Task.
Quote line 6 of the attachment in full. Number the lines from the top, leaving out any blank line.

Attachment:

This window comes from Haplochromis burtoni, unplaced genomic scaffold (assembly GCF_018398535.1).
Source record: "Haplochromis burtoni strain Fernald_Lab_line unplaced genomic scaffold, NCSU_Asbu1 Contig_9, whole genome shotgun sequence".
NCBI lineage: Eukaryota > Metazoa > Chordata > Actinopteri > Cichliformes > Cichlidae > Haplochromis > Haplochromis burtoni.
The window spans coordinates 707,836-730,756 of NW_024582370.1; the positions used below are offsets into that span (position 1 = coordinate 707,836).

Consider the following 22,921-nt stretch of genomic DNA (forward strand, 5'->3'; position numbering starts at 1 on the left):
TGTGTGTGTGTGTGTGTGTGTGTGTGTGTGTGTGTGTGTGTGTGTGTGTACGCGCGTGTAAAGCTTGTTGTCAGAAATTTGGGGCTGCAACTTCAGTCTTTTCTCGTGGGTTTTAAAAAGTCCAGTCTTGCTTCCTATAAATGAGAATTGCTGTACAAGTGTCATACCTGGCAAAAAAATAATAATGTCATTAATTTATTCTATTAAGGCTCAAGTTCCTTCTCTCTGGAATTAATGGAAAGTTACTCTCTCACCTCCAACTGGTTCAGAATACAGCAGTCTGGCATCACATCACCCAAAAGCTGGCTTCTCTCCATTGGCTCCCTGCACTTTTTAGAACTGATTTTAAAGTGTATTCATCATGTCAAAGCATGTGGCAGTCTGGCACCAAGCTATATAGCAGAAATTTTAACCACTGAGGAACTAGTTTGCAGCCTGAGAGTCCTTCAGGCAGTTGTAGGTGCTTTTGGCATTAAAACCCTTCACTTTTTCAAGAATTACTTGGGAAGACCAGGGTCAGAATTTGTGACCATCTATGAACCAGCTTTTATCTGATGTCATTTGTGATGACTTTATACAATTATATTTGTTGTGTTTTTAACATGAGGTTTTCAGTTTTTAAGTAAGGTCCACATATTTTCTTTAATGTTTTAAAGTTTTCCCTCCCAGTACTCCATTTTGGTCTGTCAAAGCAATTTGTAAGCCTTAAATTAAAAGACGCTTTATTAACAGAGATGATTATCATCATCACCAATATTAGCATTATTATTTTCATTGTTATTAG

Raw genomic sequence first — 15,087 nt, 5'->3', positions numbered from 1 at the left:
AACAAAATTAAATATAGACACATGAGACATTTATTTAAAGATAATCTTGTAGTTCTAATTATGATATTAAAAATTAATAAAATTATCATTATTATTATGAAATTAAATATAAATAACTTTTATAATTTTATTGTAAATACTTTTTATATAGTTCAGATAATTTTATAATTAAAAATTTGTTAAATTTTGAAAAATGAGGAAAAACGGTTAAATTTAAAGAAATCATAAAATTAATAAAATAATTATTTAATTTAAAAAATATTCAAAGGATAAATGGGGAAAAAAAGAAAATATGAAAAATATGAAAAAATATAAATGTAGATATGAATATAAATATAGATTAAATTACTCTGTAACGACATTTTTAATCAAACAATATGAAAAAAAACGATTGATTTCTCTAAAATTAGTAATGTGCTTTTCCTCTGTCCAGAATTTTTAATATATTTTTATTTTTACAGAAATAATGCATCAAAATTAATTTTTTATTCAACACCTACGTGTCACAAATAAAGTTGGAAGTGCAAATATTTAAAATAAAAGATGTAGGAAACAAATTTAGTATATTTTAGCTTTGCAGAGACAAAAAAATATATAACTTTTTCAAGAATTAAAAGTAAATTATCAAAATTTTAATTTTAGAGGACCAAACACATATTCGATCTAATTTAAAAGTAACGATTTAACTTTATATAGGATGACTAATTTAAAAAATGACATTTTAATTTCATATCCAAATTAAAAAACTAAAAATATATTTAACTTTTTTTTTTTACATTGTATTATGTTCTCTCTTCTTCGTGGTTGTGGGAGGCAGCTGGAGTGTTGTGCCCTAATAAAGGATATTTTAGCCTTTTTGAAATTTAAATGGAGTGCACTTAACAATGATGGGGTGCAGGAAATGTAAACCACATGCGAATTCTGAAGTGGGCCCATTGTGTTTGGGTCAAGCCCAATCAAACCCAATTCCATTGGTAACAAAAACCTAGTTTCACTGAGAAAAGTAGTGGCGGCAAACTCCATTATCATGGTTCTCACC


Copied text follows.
TGTGTGTGTGTGTGTGTGTGTGTGTGTGTGTGTGTGTGTGTGTGTGTGTACGCGCGTGTAAAGCTTGTTGTCAGAAATTTGGGGCTGCAACTTCAGTCTTTTCTCGTGGGTTTTAAAAAGTCCAGTCTTGCTTCCTATAAATGAGAATTGCTGTACAAGTGTCATACCTGGCAAAAAAATAATAATGTCATTAATTTATTCTATTAAGGCTCAAGTTCCTTCTCTCTGGAATTAATGGAAAGTTACTCTCTCACCTCCAACTGGTTCAGAATACAGCAGTCTGGCATCACATCACCCAAAAGCTGGCTTCTCTCCATTGGCTCCCTGCACTTTTTAGAACTGATTTTAAAGTGTATTCATCATGTCAAAGCATGTGGCAGTCTGGCACCAAGCTATATAGCAGAAATTTTAACCACTGAGGAACTAGTTTGCAGCCTGAGAGTCCTTCAGGCAGTTGTAGGTGCTTTTGGCATTAAAACCCTTCACTTTTTCAAGAATTACTTGGGAAGACCAGGGTCAGAATTTGTGACCATCTATGAACCAGCTTTTATCTGATGTCATTTGTGATGACTTTATACAATTATATTTGTTGTGTTTTTAACATGAGGTTTTCAGTTTTTAAGTAAGGTCCACATATTTTCTTTAATGTTTTAAAGTTTTCCCTCCCAGTACTCCATTTTGGTCTGTCAAAGCAATTTGTAAGCCTTAAATTAAAAGACGCTTTATTAACAGAGATGATTATCATCATCACCAATATTAGCATTATTATTTTCATTGTTATTAG